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Case Studies

Language Matters: Consider “refining” your collections

Amelia Whitehead

Jennifer Kovarik, Registrar and Youth Educator, Vesterheim Norwegian-American Museum Decorah, Iowa.


Many museums have very detailed collections management plans that dissect and explain the various processes and tasks we do as we manage our collections—acquiring objects, accessioning objects cataloging objects, inventorying objects, deaccessioning objects, disposing of objects.  It is very easy to give priority or more weight to the tasks we like or are most comfortable with.  As Trevor Jones recently asked during his presentation to the Iowa Museum Association, what if we weighted these tasks more equally?

Easier said than done, especially in institutions like mine where the emphasis has been on collecting for nearly 140 years.  But language is power, and my institution has started to shift its practices because we have changed our terminology to reframe both thought and practice.  Instead of compartmentalizing collections tasks, Vesterheim Museum has renamed them in its strategic plan and staff work plans under the heading of “refining the collection.”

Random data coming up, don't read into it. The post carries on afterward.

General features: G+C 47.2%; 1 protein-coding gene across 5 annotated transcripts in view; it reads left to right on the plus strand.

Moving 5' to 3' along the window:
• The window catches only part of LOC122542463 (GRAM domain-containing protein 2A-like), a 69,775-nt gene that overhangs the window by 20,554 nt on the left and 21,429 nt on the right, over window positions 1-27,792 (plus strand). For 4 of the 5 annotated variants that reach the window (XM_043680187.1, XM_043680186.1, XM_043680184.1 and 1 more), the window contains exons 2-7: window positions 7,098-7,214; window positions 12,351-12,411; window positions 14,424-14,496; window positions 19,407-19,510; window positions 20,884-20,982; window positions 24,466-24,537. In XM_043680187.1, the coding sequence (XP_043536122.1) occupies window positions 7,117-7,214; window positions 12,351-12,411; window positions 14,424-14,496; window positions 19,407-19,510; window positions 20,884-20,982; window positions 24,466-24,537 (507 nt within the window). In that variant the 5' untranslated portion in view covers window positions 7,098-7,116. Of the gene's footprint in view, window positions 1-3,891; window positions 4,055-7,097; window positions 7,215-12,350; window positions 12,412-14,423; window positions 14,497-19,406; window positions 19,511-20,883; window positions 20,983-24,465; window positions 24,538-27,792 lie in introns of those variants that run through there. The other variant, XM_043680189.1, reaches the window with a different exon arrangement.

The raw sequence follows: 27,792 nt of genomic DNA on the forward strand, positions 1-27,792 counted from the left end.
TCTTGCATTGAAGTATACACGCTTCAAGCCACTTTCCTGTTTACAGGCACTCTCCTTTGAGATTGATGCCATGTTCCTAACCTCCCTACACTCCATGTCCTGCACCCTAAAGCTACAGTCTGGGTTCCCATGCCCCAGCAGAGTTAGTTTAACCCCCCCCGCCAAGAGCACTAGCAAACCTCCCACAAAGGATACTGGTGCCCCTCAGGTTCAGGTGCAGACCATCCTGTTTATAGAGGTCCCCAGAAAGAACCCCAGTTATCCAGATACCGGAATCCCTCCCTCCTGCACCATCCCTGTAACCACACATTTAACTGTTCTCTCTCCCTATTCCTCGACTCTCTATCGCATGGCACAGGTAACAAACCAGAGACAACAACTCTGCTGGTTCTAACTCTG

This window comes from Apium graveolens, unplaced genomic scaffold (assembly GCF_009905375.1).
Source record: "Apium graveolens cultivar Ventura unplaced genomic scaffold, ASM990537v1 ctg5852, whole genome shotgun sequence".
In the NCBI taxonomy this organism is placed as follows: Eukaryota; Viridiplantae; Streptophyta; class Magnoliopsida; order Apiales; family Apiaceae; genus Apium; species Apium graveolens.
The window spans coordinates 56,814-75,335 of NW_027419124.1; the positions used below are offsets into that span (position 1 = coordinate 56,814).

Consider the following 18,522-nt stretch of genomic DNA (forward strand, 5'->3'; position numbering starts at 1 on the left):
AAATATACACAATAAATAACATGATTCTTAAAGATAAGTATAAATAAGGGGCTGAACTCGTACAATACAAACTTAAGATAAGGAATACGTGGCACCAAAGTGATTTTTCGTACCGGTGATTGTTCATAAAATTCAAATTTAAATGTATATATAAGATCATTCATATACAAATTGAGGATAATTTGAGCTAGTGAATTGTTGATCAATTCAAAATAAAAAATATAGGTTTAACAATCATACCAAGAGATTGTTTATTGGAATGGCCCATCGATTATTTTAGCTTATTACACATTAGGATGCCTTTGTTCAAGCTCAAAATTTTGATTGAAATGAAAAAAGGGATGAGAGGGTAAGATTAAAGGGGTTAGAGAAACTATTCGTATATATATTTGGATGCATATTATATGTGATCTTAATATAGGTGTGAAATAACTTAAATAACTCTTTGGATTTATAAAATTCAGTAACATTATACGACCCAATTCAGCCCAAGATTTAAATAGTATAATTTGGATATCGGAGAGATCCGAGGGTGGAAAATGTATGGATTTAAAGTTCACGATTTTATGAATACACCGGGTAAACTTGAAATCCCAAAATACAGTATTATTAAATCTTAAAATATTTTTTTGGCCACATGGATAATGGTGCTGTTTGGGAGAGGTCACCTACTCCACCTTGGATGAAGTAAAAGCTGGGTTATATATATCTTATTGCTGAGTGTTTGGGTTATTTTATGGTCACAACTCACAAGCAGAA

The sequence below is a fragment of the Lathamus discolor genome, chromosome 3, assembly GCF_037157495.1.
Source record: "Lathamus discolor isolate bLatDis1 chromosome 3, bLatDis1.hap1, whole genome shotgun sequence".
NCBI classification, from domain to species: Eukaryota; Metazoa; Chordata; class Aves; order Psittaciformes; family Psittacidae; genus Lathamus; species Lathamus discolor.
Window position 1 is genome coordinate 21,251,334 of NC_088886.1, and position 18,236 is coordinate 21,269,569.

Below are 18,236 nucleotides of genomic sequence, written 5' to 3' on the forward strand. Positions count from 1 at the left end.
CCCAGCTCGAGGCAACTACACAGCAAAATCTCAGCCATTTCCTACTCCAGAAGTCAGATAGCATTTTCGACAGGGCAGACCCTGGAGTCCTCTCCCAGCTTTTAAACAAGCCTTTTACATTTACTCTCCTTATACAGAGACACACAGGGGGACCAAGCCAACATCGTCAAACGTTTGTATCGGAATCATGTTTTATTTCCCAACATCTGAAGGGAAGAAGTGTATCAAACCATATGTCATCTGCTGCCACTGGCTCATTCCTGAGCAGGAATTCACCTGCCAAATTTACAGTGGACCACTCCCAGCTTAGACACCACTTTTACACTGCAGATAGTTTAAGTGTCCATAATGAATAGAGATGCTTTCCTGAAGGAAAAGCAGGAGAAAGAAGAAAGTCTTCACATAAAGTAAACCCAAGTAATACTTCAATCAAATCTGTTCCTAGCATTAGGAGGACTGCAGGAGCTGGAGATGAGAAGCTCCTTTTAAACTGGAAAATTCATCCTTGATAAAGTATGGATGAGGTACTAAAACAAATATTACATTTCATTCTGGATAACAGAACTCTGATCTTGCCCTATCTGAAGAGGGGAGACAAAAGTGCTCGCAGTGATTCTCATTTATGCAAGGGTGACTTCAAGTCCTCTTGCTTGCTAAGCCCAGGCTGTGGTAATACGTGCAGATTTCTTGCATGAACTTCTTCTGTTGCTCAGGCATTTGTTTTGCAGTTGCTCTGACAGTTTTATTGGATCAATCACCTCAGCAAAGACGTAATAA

When we refine, we take small steps to improve the collection.  Not giant steps, not quick steps.  Small,thoughtful steps can make tasks, like deaccessioning, seem less scary and more manageable in our minds and in our practice.  If tasks are manageable in our minds, we are more likely to do them and they become a part of our routine.

Reframing how we as collections staff think about our work can also help others understand and think positively about our collections and how we manage them.  For my institution, making our collecting parameters and wish list known to staff and the public has been helpful in acquiring objects with better provenance and relevance to our mission.  Making collection refinement a major goal in our strategic plan has helped our collections committee and board of trustees become more comfortable with and come to expect deaccessioning as a regular part of meetings.


My museum still has a lot of refining to do (job security?), but staff and trustees now see the management of our collection as a group of processes and tasks that is much more organic and much more equally weighted.  I hope our internal paradigm shift will help us become more comfortable with conversations about our collections practices and policies with the communities we serve.